46 Pages Posted: 28 Dec 2016 Last revised: 19 Apr 2017
Date Written: December 27, 2016
Performance-based compensation can give managers an incentive to misreport financial information. This incentive can be mitigated by requiring the recoupment of erroneously awarded performance-based compensation from executives, which is known as a clawback provision. We study the value implications of having a clawback provision by examining the stock market’s reaction to the SEC’s announcement of proposed Rule 10D-1 that mandates clawback provisions. We find that relative to firms that had voluntarily adopted a clawback provision prior to the SEC’s announcement, firms that did not have a clawback provision experienced positive abnormal returns, suggesting that clawback provisions are value-enhancing. Furthermore, the announcement had the greatest positive impact on firms without a clawback with more powerful managers. Our findings suggest that clawbacks create a valuable disincentive to misreport information, but that despite this, powerful managers may resist their adoption, which is why regulation mandating clawbacks may be necessary.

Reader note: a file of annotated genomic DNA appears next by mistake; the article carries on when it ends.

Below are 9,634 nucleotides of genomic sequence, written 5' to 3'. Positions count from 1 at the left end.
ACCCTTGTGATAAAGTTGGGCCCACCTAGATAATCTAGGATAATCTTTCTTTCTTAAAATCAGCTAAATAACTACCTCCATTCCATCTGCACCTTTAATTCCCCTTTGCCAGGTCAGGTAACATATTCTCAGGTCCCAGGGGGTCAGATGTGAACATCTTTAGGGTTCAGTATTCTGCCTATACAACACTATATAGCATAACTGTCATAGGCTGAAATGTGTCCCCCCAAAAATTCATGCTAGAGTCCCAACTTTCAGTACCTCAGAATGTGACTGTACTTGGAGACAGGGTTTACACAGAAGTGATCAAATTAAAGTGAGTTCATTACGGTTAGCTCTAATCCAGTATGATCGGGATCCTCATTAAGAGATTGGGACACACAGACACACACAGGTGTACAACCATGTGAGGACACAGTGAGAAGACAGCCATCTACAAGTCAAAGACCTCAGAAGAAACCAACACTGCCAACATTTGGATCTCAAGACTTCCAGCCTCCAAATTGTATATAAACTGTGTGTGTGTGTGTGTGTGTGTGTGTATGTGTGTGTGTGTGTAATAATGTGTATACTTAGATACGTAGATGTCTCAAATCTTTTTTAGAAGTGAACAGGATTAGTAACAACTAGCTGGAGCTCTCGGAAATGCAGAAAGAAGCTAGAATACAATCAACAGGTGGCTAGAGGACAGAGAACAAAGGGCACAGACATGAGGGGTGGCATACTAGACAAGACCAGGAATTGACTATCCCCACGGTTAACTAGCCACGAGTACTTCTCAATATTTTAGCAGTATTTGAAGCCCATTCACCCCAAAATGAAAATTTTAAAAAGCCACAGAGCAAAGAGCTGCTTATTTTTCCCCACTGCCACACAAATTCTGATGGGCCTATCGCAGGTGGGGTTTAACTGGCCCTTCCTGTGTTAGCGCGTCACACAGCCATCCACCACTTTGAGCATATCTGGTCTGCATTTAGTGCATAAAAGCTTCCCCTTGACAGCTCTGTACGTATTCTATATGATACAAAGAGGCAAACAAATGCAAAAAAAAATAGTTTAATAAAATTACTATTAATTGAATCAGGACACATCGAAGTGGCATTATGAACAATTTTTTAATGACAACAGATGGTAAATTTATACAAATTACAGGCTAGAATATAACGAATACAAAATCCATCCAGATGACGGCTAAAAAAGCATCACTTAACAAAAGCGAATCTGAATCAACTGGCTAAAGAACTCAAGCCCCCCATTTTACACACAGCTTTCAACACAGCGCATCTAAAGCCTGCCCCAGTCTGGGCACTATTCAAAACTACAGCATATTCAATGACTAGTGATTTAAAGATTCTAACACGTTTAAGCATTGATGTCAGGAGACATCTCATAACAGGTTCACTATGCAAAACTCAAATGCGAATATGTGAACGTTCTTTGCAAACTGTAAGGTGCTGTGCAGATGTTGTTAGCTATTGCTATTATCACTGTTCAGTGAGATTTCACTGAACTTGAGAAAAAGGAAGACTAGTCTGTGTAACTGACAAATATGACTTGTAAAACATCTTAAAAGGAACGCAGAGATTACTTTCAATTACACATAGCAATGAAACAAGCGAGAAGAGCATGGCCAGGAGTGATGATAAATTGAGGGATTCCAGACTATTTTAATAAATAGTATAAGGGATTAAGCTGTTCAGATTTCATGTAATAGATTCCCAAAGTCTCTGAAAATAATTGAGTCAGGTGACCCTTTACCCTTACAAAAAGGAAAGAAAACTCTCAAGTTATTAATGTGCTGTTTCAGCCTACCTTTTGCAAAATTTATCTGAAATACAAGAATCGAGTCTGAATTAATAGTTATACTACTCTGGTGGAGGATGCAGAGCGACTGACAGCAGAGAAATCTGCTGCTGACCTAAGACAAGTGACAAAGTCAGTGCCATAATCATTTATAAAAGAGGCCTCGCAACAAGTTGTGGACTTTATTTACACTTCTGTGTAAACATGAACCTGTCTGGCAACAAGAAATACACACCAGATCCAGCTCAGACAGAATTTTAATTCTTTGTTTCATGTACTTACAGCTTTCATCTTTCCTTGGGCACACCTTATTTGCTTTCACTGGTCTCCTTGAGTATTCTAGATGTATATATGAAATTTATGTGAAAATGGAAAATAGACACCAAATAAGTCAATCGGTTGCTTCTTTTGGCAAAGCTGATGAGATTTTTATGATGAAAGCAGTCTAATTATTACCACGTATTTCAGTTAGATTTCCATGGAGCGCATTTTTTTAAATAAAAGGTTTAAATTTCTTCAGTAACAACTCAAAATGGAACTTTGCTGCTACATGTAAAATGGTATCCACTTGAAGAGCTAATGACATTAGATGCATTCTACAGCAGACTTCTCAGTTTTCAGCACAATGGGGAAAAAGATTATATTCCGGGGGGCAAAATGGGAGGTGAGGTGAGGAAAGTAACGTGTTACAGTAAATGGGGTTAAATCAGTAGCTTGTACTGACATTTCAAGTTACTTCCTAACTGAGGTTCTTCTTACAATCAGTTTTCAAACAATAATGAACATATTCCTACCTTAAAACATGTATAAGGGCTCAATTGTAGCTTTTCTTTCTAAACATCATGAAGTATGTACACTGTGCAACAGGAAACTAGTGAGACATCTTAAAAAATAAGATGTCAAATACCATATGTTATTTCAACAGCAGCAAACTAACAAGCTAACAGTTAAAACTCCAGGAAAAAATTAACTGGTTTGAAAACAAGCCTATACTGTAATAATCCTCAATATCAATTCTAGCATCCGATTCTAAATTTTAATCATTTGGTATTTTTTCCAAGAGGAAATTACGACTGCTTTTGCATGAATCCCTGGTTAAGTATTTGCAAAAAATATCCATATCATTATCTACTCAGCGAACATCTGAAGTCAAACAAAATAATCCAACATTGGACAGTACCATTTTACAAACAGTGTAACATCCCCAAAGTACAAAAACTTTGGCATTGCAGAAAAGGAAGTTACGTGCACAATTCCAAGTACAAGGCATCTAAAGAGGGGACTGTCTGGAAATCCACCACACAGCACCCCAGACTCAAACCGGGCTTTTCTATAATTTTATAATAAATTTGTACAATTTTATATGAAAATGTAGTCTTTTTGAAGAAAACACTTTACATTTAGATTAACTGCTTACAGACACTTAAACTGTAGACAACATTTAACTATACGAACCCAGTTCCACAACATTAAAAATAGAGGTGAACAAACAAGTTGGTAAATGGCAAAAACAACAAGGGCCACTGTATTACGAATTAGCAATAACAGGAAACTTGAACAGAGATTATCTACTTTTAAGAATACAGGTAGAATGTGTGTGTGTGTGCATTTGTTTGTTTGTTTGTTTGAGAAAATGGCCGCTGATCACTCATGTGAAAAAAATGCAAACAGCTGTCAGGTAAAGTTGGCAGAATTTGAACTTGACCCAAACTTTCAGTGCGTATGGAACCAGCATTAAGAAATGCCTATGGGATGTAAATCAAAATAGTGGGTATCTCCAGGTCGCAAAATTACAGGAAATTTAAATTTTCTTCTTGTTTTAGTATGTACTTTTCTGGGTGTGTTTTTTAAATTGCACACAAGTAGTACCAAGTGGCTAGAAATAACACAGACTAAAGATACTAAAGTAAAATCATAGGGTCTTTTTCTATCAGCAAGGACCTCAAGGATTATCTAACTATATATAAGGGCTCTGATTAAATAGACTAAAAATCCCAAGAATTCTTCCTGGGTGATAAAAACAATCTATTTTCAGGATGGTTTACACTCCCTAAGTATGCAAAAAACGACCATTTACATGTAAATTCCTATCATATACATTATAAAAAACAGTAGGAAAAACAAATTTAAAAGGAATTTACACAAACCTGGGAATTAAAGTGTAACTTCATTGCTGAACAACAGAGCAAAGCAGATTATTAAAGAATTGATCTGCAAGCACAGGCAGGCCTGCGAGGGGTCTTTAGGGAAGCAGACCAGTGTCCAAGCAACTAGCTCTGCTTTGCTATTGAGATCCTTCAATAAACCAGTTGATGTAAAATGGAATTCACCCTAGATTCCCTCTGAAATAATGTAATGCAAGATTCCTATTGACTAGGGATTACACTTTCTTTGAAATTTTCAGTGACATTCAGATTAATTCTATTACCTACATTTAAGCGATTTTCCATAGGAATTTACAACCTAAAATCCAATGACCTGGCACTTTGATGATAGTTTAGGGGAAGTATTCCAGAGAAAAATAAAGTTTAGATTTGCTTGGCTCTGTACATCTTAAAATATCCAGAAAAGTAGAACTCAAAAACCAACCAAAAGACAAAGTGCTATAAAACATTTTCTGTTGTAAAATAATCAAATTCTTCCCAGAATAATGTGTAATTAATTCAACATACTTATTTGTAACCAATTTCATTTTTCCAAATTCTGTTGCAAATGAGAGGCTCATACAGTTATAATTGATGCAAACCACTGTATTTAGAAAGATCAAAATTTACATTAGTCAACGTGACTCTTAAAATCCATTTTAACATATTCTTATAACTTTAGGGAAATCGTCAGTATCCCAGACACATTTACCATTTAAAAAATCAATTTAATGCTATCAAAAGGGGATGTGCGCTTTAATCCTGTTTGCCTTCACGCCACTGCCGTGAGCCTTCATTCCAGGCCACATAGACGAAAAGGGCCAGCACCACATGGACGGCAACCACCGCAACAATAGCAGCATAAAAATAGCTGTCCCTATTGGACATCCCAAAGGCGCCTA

Suggested Citation: Suggested Citation
Bakke, Tor-Erik and Mahmudi, Hamed and Virani, Aazam, Do Clawbacks Have Claws? The Value Implications of Mandatory Clawback Provisions (December 27, 2016). Available at SSRN: https://ssrn.com/abstract=2890578